As the economy continues to show signs of weakness, credit unions increasingly face the prospect, if not the actual event, of a credit union member filing for protection from creditors under the Bankruptcy Code. When this happens, a credit union may be faced with several interrelated issues and questions:
* Can the credit union expel a member solely because of a bankruptcy filing?
* Could the credit union's expulsion process violate the automatic stay imposed by a bankruptcy filing?
* Should the credit union wait until after a member has obtained a bankruptcy discharge before considering expelling that member?
Credit unions typically have a policy that allows them to deny future credit-or future services altogether-to a member who has caused the credit union a loss, including a loss due to a bankruptcy discharge. The question is whether policies like these violate the anti-discrimination provisions of the Bankruptcy Code.
Upon the filing of a bankruptcy petition, an "automatic stay" is imposed by operation of the Bankruptcy Code. The automatic stay prevents creditors from, among other things, taking "any act" to obtain possession of the property that was held by the debtor prior to the bankruptcy filing, or to exercise control over that property. As one court phrased it, "The automatic stay is one of the fundamental debtor protections provided by the Bankruptcy Code...Acts done in violation of the stay are void."
Violations of the automatic stay, even those done inadvertently, can subject the party who violates the stay to severe penalties, including monetary penalties. The automatic stay remains in place until a debtor obtains a discharge. Once the debtor obtains a discharge, a "discharge injunction" replaces the automatic stay, and generally prevents any creditor from taking or continuing any action against a debtor on any debt that was incurred prior to the bankruptcy petition being filed.
How The Issues Might Play Out
A common scenario faced by a credit union may go something like this: suppose you have a situation where the member has bounced several checks, so this member's checking account now has a negative balance. The member won't, or can't, deposit funds into the account, but comes in to cash checks over the counter. The member has now filed for bankruptcy protection. The credit union wants to deny the member services (check cashing) because of the negative balance, and they'd like to send the member a letter warning that they will close the account if the negative balance isn't corrected. However, they are concerned, among other things, about violating the automatic stay.
Reading broadly the provisions in the Bankruptcy Code regarding the automatic stay, which is always prudent, credit unions should be hesitant to take any action against a debtor/member prior to their discharge.
Such actions could be seen as an act to exercise control over property of the estate-in this case money-even if that control means asking the member to move to another credit union.
This issue comes up frequently when bankruptcy courts are asked to consider whether the credit union's imposition of an "administrative freeze" placed on a debtor's account is effectively an impermissible setoff, and thus a violation of the automatic stay. The Supreme Court has held that an administrative freeze of account funds by a depository bank for the purpose of protecting a right of setoff does not violate the automatic stay of the Bankruptcy Code if it is temporary and the depository bank immediately seeks relief from the stay. The Supreme Court recognized, however, that its ruling should be applied narrowly:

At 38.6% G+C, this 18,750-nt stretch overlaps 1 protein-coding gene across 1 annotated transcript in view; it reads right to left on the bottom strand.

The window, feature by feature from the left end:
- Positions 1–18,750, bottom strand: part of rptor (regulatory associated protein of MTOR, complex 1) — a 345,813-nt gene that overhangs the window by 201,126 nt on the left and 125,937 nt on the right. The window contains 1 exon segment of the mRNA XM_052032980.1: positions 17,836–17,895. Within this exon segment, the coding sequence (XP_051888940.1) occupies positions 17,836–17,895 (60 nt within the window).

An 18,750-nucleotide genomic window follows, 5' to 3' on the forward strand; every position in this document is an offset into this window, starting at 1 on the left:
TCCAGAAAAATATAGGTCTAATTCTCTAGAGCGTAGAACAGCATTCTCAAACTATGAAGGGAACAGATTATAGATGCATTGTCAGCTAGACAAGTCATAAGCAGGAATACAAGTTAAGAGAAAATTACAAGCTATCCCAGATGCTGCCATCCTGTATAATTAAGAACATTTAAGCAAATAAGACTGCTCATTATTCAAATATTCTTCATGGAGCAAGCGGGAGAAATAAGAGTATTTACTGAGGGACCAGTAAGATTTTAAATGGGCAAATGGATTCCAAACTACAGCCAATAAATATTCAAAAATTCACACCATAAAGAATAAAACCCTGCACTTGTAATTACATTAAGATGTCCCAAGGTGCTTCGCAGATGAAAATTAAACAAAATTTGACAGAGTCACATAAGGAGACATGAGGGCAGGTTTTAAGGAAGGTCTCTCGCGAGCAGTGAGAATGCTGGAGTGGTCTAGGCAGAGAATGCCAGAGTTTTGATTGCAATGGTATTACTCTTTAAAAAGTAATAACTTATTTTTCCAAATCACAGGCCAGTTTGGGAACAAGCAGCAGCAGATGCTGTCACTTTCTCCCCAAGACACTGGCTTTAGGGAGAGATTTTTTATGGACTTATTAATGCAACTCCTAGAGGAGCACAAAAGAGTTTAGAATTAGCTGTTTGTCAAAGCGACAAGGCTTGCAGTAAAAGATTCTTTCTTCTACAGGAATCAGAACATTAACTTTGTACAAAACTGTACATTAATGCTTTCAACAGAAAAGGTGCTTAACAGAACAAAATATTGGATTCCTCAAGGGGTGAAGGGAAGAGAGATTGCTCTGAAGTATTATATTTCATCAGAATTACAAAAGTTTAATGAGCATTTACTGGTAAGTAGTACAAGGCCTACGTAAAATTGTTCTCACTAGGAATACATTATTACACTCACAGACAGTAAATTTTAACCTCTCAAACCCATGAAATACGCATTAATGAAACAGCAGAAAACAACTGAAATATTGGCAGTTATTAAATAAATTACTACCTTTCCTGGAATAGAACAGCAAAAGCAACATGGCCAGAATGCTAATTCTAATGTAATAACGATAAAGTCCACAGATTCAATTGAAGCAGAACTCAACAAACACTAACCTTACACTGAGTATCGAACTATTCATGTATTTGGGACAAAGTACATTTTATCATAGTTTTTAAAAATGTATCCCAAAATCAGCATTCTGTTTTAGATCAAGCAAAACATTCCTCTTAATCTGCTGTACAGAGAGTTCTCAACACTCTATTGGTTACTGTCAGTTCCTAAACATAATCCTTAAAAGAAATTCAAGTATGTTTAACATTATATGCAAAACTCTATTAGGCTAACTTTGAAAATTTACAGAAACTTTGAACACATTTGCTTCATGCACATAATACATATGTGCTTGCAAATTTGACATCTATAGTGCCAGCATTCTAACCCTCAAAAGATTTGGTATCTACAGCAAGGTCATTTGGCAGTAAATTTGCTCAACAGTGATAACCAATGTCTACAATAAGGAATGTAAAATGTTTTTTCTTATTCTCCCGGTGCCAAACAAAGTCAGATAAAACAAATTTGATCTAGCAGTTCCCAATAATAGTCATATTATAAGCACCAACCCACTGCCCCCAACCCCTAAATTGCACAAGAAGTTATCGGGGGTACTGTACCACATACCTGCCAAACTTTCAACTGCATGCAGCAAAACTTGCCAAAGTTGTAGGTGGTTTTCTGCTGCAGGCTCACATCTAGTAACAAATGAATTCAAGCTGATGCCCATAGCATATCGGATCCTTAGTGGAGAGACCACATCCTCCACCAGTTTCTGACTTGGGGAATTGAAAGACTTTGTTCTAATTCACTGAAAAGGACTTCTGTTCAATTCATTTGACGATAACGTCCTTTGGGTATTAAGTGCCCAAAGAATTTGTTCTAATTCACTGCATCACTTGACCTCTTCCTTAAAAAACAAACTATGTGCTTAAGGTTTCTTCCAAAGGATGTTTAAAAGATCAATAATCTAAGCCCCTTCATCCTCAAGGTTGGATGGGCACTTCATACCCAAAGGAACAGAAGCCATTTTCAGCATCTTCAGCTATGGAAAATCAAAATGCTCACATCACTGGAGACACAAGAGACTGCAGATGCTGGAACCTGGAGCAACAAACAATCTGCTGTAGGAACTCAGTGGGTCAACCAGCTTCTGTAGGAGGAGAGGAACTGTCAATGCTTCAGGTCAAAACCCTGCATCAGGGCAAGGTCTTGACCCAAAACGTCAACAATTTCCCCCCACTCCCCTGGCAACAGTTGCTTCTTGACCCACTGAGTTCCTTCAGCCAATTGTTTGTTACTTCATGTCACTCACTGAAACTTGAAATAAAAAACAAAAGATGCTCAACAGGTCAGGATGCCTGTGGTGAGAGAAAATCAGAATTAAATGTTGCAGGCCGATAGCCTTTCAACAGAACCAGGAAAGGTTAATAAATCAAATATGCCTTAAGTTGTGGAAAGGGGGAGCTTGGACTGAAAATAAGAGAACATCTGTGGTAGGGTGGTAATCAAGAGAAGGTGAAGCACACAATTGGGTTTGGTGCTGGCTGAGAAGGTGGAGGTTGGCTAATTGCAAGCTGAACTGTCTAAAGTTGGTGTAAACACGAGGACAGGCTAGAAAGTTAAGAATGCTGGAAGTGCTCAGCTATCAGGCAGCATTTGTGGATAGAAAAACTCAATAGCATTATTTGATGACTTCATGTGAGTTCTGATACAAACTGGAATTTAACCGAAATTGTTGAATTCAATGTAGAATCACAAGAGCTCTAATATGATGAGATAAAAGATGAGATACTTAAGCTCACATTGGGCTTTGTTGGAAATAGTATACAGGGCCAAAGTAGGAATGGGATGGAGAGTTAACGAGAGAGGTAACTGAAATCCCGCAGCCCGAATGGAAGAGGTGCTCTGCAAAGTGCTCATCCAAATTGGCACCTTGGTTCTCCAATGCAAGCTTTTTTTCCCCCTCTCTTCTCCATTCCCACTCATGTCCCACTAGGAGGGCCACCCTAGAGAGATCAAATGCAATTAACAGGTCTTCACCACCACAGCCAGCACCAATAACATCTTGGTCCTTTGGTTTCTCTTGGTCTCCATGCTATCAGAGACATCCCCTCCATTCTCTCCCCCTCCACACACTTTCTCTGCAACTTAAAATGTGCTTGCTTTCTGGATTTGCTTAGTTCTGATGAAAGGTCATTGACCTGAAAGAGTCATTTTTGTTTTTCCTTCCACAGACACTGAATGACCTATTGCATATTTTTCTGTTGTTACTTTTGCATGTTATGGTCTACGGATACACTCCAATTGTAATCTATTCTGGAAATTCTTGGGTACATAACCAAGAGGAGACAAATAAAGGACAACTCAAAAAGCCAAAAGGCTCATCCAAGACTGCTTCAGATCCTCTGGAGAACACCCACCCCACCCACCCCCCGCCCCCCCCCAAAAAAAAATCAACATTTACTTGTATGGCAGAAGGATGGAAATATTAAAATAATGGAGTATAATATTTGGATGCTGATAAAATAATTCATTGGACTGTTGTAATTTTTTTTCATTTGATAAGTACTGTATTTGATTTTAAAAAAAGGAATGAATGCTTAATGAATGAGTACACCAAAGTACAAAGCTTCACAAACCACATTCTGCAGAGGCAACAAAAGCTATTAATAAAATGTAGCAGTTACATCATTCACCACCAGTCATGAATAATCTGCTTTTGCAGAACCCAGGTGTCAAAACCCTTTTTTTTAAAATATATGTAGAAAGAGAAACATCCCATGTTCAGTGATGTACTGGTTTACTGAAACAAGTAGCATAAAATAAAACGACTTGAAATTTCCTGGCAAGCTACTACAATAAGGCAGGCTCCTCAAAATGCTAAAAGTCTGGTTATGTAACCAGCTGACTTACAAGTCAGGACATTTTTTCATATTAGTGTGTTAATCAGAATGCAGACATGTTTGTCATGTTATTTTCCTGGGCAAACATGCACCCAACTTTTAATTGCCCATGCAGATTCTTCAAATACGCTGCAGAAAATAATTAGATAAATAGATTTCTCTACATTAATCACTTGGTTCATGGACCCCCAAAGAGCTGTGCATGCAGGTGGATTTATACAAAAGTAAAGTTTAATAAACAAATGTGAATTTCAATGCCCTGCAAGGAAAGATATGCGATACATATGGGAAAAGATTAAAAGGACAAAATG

"The principal question for decision is whether the bank's refusal to pay its debt to [debtor] upon the latter's demand constituted an exercise of the setoff right and hence violated the stay...All that concerns us here is whether the refusal was a setoff."
A different question arises when a credit union is asked to extend future credit to a member who has filed for bankruptcy and has already obtained a discharge. There are several reported bankruptcy court cases in which credit unions have instituted policies whereby members who have caused a loss to the credit union can be denied future services.
Where the courts have sided with the credit union in upholding such policies, they have made clear that these policies must be instituted on a nondiscriminatory basis (i.e., applied evenhandedly to bankruptcy debtors and nondebtors alike who cause a financial loss by not paying their debt), and a credit union cannot use such policies to coerce a member into reaffirming their debt.
It goes without saying that credit unions should proceed with caution when dealing with members in bankruptcy, or even with members contemplating bankruptcy. Expulsion policies should be worded carefully and followed precisely. Any communication with a member in bankruptcy should be carefully crafted. A number of bankruptcy court decisions in this area turn not on the policies themselves, but on the content of the letters sent to the members advising them of the policies. With the continued downturn in the economy, credit unions will increasingly be faced with the complicated task of sorting through these bankruptcy issues. Consultation with an attorney who is practiced in this area of the law can often save the credit union time, money and pain.
Daniel J. McGarry is a business and commercial litigation attorney with Milwaukee-based Whyte Hirschboeck Dudek S.C. He can be reached at 608234-6046 or by e-mail at dmcgarry<at>whdlaw.com (c) 2008 The Credit Union Journal and SourceMedia, Inc. All Rights Reserved. http://www.cujournal.com/ http://www.sourcemedia.com/